Sir John Lavery

Mrs Guthrie


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Not on display

Sir John Lavery 1856–1941
Oil paint on wood
Support: 318 × 171 mm
frame: 410 × 270 × 50 mm
Purchased 1945

Display caption

This tiny portrait study is of the wife of Lavery's friend the artist James Guthrie. They had married the year before. It may be a sketch for a larger portrait, or perhaps executed as a present. Lavery became a stylish portrait painter, especially of women, and like Whistler had a preference for dark colours and elongated proportions, but with a sharper sense of fashion. He began his career in Glasgow, where with Guthrie he belonged to a group of artists known as the 'Glasgow Boys'. They followed a French interest in painting out of doors. Lavery often began a new subject with a very small study, painted directly in front of his model.

Gallery label, September 2004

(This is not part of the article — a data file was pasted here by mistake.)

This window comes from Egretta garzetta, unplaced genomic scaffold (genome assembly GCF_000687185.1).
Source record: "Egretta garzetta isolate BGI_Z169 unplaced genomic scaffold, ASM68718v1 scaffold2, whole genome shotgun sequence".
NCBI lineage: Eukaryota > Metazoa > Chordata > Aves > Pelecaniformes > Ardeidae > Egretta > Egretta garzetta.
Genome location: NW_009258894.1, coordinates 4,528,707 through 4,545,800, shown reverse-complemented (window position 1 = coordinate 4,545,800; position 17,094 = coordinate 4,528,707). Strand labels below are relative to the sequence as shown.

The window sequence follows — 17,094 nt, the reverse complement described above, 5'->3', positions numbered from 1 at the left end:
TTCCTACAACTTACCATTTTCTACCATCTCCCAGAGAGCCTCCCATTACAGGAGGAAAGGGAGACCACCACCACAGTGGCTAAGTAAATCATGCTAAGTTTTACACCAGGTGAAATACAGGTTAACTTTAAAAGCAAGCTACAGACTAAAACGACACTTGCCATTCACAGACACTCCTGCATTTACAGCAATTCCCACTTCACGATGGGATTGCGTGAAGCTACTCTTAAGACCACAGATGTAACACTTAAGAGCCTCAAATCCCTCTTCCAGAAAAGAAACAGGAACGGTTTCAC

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Catalogue entry

N05578 MRS GUTHRIE (?) 1898
Inscr. ‘to my friend Guthrie’ t.l. and ‘J. Lavery 98 [?]’ b.r. (the figures now illegible but given in earlier Tate Gallery catalogues).
Oil on wood, 12 1/2×6 3/4 (31·5×17).
Purchased from the Nicholson Gallery (Knapping Fund) 1945.

Helen Newton, second daughter of Alexander Whitelaw of Rowmore; she married Sir James Guthrie (1859–1930), a leading member of the Glasgow School and a friend of Lavery, in 1897 and died in 1912.

Published in:
Mary Chamot, Dennis Farr and Martin Butlin, The Modern British Paintings, Drawings and Sculpture, London 1964, I

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